Posted by: greercn | May 9, 2011

Hanna

Lurking in the land between spy movies “Nikita” and “Salt”, “Hanna” overflows with beautiful photography and music. Cinematographer Alwin H Kuchler’s eye for both the gorgeous and the stark works alongside the Chemical Brothers’ best music ever and the whole feels breathless and engaging.

That’s a good thing as you might miss the gaping holes in the plot. Joe Wright has excellent form as a director of both “Pride and Prejudice” and “Atonement”.  The weakness here is that he can’t quite answer any of the questions he poses but elects, instead, to go for a soft focus on Saoirse Ronan’s running figure, which becomes reminiscent of Rachel McAdams’ turn in “Morning Glory”.

Saoirse as “Hanna” is a killer, trained in isolation by dad Eric Bana. It isn’t clear whether boredom or natural progress make her escape her snowy hideaway, but she goes on the run through bits of Finland, Morocco, Finland and Germany.

It feels like the best kind of modern German movie, with campsites, flamenco, young love and friendship tempting Hanna away from her running. It shares with “The White Ribbon” a sense of a grand and important thing happening, but neglects to give you more than a tempting hint of what that might be.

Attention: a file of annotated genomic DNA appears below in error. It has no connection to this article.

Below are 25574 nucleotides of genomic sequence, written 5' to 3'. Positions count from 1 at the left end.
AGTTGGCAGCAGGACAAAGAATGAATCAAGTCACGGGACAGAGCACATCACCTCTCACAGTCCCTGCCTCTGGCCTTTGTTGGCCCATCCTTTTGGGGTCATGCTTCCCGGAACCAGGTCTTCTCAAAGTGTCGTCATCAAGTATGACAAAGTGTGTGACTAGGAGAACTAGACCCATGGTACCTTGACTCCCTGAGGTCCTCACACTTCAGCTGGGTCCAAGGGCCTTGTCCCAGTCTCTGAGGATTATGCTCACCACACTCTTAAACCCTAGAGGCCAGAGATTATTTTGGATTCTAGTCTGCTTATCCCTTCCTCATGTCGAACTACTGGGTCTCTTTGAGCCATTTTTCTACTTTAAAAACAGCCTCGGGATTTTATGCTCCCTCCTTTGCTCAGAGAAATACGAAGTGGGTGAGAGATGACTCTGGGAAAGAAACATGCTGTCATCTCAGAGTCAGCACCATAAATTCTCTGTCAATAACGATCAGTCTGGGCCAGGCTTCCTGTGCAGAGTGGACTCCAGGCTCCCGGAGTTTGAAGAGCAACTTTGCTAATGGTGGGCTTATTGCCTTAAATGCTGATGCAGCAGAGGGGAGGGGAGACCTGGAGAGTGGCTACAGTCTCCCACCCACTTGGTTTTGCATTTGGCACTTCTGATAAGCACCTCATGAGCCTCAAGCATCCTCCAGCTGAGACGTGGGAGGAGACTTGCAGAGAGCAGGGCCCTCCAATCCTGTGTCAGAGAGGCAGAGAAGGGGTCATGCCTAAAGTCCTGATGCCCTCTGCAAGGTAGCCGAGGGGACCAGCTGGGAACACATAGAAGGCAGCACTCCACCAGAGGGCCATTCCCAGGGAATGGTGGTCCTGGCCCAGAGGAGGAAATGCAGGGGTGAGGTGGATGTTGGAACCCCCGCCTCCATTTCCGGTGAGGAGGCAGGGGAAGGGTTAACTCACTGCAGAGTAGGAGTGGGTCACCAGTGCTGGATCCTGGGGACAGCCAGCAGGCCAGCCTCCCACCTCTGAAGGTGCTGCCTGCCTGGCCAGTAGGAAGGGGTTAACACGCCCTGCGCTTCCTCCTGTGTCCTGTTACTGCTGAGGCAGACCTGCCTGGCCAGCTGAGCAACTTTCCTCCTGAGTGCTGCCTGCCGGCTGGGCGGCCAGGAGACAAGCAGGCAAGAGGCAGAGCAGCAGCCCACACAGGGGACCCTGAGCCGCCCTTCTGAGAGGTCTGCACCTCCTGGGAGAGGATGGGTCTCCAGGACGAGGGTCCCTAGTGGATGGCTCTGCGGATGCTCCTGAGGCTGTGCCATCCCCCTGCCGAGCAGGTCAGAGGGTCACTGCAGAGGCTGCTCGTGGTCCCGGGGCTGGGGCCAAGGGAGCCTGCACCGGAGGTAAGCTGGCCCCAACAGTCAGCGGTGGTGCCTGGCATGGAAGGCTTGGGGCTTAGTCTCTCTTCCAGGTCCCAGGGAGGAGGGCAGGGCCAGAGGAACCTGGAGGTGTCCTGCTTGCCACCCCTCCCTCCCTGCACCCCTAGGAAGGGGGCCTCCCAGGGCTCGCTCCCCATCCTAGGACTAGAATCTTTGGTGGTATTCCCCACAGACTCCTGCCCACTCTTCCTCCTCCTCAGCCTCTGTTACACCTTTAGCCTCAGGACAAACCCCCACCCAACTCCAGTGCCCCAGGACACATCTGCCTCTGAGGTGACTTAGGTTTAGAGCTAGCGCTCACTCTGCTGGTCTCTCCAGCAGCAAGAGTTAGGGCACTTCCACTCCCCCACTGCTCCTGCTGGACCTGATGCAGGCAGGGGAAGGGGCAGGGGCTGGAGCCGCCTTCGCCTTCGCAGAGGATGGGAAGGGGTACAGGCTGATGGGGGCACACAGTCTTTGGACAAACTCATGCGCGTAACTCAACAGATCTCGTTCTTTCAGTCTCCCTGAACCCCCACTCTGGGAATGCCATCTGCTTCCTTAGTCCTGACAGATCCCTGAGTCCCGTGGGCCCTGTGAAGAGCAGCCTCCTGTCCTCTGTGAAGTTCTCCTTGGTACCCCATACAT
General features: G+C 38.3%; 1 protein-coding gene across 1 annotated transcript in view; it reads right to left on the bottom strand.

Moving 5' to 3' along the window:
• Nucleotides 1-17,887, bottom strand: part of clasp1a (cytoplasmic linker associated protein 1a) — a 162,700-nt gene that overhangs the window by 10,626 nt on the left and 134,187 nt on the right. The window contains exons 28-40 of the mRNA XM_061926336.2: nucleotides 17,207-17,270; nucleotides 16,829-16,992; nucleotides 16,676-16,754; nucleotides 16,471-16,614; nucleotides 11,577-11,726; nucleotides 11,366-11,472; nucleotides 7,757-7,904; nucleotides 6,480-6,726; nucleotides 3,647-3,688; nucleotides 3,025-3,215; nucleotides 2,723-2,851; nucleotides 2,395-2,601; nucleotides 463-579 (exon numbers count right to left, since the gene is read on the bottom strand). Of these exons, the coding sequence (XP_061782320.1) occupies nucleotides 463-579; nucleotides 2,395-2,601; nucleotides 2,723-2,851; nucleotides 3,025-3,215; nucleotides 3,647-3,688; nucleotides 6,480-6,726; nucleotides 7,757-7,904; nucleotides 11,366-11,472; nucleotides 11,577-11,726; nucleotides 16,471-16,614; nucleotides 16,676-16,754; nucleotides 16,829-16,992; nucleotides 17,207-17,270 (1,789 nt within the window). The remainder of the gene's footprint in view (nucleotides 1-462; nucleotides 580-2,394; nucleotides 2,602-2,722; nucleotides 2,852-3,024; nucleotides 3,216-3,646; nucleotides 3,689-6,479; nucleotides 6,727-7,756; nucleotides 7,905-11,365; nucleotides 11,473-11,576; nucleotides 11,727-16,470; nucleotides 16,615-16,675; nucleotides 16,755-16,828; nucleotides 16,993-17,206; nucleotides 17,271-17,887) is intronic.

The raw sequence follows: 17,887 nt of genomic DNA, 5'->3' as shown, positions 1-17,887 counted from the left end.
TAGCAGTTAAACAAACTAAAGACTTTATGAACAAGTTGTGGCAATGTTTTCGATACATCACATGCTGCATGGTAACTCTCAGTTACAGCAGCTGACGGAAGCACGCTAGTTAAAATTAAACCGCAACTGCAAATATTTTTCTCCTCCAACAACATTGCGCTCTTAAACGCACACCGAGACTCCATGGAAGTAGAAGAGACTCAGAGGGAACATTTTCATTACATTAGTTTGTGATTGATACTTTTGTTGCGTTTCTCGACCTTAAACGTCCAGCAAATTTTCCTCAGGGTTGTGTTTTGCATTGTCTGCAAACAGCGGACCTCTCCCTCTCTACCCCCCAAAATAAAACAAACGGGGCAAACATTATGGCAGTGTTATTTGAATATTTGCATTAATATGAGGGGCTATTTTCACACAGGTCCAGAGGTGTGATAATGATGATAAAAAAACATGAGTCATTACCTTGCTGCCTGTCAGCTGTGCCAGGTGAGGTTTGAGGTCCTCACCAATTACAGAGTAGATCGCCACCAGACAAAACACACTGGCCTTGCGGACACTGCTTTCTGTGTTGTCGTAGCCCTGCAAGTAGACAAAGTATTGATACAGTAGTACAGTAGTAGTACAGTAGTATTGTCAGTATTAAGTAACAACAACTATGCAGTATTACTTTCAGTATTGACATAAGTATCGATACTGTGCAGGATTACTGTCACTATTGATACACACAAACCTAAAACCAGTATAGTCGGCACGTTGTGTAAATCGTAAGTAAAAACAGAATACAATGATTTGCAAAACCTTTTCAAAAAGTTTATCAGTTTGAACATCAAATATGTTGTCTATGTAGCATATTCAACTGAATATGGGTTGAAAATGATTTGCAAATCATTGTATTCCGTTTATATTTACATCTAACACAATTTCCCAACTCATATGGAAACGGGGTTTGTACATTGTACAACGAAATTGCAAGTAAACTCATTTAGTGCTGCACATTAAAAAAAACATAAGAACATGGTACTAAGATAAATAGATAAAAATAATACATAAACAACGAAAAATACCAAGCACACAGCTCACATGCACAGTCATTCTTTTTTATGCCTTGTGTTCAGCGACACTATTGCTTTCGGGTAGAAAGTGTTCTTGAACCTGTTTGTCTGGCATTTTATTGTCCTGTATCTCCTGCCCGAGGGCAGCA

Hanna has a date to meet dad at the Grimm museum in Berlin. Meanwhile, Cate Blanchett – elegant in Armani and Prada – wants to kill Hanna and her father, having already despatched Hanna’s mother and granny.

Why is Cate so committed to this killing? Why did dad raise Hanna to kill? Is Tom Hollander’s turn the most outrageous set of gay stereotypes ever? Has Jason Flemyng ever looked happier in his rather troll-like role?

Is it sensible to go on the run when you have very long blonde hair and you look like Gwyneth Paltrow, Vanessa Redgrave and, indeed, Cate Blanchett? There isn’t any effort to hide Ronan’s very distinctive looks and you would notice her in a crowd.

The attempts on young Hanna’s life are almost akin to religious mythology in the bright detail and glowing that goes on around her. But there are no explicit pointers to this and Hanna’s life appears to have no purpose other than staying alive despite the government agencies striving to end her life.

All these are small matters. I thoroughly enjoyed it as did all at the packed Stratford Picturehouse. There are a few bits that linger in the 111 minutes, but these pass quickly in favour of more chasing, catching, warm family vignettes and violence.

I query the “12” certificate. The violence is very graphic and seems a bit much for young teenagers, but I suppose they are used to video games and have a higher point of pain on these sections than I do. 

Don’t think. Emjoy the high octane feel, which includes glorious but brief performances from Olivia Williams, Jessica Barden and Mohamed Majd. The German and Arabic are excellent and – hooray – the subtitles are just perfect, conveying the right meanings.

I have no idea what the ending might mean, so I expect there will be a sequel. If Joe Wright directs that, I will want to see it as I think there are some hints of great things to come from him. For me, it’s beautiful, has terrific music and is thoroughly enjoyable. The only disappointment is that there are so many hints of a much better movie that might have been.

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